How to Build Your Own Router Table

If you’re passionate about woodworking, you need to have a complete workshop at your disposal in order to create complex projects. Without a router table, you won’t be able to increase your accuracy and work on more complex and diverse woodworking projects. But not everyone can afford to buy a router table, this investment taking a pretty sum of money out of your wallet when you make it. If you want to save money and enjoy having a router table at your disposal, read the following lines to find out what materials you need and how you must proceed.

Materials and tools you need to build a router table

Materials required: a safety power tool switch, 1-5/8-inch screws, contact cement, polyurethane finish, 2-inch washer head screws, and nail-on furniture glides.

Tools required: clamps, glue, a corded drill, a drill bit set, a countersink drill bit, an extension cord, a jigsaw, a router, one-handed bar clamps, tape measure, wood glue, and a table saw.

Features that you can add

To make the router table as functional as possible, there are certain features that you must add along the way. For this part of the project, we advise you to read comprehensive reviews of the best router tables of the moment. You can find useful router table information on, a site which analyzes the construction, the features and the specifications of the most practical router tables of the moment. Read those reviews and try to make your own table as practical as the router tables that can be found on the market. There are a few basic features that you should definitely include.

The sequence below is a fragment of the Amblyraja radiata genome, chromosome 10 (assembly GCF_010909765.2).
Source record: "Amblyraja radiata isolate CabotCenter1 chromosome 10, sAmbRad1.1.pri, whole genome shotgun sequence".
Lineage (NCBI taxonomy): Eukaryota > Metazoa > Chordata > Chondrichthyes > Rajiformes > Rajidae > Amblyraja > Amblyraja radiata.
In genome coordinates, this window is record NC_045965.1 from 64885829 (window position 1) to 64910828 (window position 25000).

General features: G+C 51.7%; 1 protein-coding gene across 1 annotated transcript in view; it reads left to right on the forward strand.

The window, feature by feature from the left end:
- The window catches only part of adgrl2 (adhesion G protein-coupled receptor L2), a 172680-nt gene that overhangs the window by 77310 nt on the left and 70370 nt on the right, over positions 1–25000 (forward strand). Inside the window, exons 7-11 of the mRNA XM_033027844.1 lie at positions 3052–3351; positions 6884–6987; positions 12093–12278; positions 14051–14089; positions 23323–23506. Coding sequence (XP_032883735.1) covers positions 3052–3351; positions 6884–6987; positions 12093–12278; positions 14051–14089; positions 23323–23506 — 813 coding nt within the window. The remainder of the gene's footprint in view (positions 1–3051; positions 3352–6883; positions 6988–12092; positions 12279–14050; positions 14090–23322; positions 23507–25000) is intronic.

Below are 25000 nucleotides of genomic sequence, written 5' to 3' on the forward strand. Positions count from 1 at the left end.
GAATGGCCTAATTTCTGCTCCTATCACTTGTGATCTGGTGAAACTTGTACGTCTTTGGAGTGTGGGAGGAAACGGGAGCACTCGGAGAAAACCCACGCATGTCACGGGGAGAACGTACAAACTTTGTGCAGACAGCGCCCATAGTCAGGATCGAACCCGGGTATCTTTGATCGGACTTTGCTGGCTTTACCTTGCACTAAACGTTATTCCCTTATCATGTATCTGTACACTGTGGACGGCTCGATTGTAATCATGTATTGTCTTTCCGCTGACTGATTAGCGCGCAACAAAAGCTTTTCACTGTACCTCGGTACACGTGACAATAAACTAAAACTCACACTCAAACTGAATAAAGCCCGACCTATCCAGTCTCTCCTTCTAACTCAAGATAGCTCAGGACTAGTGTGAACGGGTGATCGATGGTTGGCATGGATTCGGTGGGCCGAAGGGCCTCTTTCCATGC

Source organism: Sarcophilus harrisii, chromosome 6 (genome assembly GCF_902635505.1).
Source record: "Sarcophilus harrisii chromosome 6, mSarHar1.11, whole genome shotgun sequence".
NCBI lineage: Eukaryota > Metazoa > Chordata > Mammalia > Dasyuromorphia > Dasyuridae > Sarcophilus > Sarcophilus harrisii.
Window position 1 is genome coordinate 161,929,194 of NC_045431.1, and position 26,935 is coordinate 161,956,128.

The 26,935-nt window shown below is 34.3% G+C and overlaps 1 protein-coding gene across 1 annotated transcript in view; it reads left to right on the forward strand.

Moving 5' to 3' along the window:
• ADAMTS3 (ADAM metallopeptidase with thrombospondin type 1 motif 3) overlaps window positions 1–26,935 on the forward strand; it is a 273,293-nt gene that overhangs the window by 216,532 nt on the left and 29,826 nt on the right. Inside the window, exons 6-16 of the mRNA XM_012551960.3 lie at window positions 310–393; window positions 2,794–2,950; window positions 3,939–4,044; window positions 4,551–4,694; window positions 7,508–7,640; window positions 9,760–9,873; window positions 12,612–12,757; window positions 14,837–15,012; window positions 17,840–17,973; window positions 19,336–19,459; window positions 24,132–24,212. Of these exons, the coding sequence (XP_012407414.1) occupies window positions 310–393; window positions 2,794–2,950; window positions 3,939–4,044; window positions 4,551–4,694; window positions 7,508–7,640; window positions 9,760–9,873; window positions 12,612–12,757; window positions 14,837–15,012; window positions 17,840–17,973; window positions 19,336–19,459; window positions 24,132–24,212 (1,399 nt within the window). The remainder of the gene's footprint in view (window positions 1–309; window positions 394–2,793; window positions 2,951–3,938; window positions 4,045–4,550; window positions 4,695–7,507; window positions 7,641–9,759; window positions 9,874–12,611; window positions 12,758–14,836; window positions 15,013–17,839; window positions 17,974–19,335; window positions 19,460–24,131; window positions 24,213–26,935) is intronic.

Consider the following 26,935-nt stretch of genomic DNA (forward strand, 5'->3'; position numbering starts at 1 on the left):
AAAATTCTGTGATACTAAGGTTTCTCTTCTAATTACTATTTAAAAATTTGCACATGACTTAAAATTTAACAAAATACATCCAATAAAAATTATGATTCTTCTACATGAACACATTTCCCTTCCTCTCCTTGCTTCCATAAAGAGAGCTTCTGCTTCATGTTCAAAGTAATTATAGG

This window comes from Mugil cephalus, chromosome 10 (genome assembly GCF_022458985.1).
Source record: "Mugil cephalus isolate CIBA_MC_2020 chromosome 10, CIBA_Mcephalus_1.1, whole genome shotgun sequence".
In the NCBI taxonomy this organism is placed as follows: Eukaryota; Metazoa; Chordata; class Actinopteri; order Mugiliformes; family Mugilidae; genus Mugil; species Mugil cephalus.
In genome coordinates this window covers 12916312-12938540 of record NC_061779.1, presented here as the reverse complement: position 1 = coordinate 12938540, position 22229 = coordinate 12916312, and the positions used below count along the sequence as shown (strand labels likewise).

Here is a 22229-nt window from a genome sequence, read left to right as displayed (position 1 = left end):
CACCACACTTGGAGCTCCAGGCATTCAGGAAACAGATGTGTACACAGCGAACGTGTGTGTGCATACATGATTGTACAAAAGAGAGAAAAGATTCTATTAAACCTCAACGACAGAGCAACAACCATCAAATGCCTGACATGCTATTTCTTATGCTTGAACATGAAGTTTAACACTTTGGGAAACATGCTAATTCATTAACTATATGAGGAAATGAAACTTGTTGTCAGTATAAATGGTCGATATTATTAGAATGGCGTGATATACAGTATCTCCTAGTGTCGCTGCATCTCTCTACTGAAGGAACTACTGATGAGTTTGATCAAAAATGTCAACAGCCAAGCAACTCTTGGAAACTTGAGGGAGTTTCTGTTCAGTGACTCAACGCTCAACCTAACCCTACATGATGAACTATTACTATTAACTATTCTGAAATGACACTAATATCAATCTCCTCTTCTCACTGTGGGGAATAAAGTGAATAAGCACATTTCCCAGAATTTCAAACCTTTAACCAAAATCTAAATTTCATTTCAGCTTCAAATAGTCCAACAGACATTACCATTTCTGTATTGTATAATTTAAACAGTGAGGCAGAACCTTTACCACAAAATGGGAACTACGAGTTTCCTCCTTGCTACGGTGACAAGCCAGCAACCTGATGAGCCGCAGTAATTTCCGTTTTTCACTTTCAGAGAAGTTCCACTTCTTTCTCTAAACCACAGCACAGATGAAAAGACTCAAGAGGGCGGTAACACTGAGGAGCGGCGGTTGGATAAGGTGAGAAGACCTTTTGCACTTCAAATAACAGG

Vacuum ports are necessary for the cabinet and the fence because they provide suction on both ends of the router bit for the table to be as clean as possible. You can add a deep drawer in which to store all your routers and accessories. The external safety switch is essential because it allows you to turn the router on and off without opening the cabinet door. When creating the table, make sure that you use MDF because it provides increased stability, it comes flat, and it remains flat for a long time. Last but not least, install plastic furniture glides that allow you to slide the router table across the floor easily.

How to build the cabinet

First off, you have to decide what height the router table must have to make it comfortable for you to use it. Next, you can proceed to build the cabinet of the router table. Cut the cabinet parts and band them with maple or another hardwood edging of your choice. When you glue the edges, use a masking tape to hold the parts in place until the glue dries. If you encounter stubborn edges, use the extra force provided by clamps to hold them in place. Afterward, assemble the cabinet using the washer head screws. When the cabinet is finished, hang the doors using hinges. Next, nail on the glides, mount the external switch and cut a hole for the power cord.

How to make a solid and flat table top